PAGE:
Maybe it’s a left over from their halcyon days of sex, drugs, and rock and roll, but baby boomers still think they are different from the generations that preceded them, and at least to some degree they are. One of those differences is reflected in their belief that “60 is the new 40.” They are more active and adventuresome than their parents were at a comparable stage in their life, as the boom in the number of knee replacements surgeries would attest. To sell to this cohort, you need to appeal to their vital and vigorous self-image. The names of the two over 50 magazines that I write for — “Active Over 50” and “Vibrant Living” – are good examples of that approach.
ATTA has been following the “Boomer” trend for awhile – from your perspective, how much is this translating into a proportional shift of over 50 consumers within the industry?
My long time friend and colleague, boomer expert Ken Dychtwald, tells me that men and women over 50 spend 40% more time vacationing, spend 74% more on a typical vacation, travel further and take longer trips than people under 50. I also have a great deal of anecdotal data. I frequently ask tour operators the age of their typical clients, and it’s almost always over 50. And most report that the proportion of over 50s on their trips is increasing.
This past Spring I attended the 50th reunion of my graduating class from a public, all boys, academic high school in Philadelphia. I was expecting to stand out because I thought I had aged better, traveled to more interesting places, and did more interesting things than my former classmates (I guess we never leave high school one-ups-manship and competition completely behind). I was surprised by how vibrant so many of my classmates looked and by their stories of where they had traveled, trekked, climbed, kayaked and rafted. Not exactly what I was expecting from a bunch of aging, neurotic, over-achieving, working class kids from Philly.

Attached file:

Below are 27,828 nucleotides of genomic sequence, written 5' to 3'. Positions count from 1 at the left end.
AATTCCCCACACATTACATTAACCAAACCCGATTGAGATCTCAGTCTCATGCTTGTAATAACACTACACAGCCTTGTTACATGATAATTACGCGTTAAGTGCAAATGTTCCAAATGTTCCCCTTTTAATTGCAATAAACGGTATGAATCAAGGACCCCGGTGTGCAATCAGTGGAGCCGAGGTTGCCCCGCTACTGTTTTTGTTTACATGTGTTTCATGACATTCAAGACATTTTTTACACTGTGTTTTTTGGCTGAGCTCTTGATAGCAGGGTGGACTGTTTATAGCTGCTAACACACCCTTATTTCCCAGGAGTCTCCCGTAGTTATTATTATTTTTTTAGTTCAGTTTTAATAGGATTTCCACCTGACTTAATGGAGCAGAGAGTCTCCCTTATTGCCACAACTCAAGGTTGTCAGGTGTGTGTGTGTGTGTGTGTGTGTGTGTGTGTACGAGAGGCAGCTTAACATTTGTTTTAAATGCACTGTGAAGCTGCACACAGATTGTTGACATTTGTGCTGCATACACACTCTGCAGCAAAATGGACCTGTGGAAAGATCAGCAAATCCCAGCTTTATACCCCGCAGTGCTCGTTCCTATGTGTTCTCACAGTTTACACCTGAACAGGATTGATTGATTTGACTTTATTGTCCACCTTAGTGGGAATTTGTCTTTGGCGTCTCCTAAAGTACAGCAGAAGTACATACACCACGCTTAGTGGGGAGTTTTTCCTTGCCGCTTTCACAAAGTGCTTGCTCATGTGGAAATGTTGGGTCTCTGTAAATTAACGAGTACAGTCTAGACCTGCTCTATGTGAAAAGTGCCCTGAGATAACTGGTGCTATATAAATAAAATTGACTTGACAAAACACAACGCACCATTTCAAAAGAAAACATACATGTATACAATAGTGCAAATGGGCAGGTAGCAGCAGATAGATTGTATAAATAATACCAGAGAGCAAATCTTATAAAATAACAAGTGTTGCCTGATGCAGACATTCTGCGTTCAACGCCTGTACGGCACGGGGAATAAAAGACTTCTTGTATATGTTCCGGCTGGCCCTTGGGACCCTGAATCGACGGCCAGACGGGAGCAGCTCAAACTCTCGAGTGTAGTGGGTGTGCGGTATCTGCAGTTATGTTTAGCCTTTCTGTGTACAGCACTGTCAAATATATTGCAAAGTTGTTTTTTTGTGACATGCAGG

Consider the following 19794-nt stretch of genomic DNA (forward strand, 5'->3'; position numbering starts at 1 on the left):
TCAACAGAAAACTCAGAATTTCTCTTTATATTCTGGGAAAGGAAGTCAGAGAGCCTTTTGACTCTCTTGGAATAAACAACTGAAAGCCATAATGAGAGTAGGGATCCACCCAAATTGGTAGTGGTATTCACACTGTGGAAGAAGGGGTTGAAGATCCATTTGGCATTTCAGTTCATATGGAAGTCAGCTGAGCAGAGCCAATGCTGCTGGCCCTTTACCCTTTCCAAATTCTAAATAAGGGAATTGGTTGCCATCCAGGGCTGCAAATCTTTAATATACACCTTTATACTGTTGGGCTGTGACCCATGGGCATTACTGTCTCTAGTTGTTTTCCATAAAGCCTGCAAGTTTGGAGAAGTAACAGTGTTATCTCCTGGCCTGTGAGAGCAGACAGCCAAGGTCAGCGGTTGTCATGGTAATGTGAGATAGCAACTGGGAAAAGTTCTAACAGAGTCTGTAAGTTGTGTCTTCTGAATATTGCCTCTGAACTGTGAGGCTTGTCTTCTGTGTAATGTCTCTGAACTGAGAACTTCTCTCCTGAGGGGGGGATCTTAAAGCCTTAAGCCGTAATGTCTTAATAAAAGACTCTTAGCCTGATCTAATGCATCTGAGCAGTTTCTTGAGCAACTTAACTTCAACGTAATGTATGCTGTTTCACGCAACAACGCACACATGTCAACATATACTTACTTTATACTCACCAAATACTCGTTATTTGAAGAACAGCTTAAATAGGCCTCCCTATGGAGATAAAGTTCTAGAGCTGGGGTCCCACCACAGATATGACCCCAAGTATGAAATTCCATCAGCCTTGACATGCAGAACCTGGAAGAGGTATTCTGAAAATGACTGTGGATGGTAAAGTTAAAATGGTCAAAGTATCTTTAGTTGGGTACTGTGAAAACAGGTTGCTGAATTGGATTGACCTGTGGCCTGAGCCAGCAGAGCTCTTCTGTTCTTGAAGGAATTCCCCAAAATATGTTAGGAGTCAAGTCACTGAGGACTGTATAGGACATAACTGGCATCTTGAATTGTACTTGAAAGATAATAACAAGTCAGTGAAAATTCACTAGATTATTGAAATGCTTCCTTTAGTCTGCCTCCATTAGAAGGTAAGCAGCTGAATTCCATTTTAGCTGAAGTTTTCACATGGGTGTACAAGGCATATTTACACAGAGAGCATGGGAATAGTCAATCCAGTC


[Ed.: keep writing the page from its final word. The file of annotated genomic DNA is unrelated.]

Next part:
You’ve mentioned that older travelers have been shifting towards more adventuresome activities than in the past – why is this? Are there certain types of adventure travel that are more or less popular with them?
I think that part of this answer can be found in the kinds of changes that all generations go through as they age. At the risk of sounding morbid, probably the most important reason is the sense that we have less time to check off items on our bucket list, and so everything we do becomes more important and valuable. We don’t want to put off that special, once-in-a-lifetime trip when our lifetime is rapidly running out. (Now I’m really depressed. Thanks for asking).
Another thing that happens to us as we get older is that we become less inner-directed and more outer-directed. When we were young we were concerned with questions like “who am I?” and “what is my place in the world?” as we wrestled with the challenges of career and family. In those days, our perspectives were frequently driven by hormones and adrenaline. By our 50s and surely by our 60s, many of these issues have been worked out, so we start to focus more on the world around us.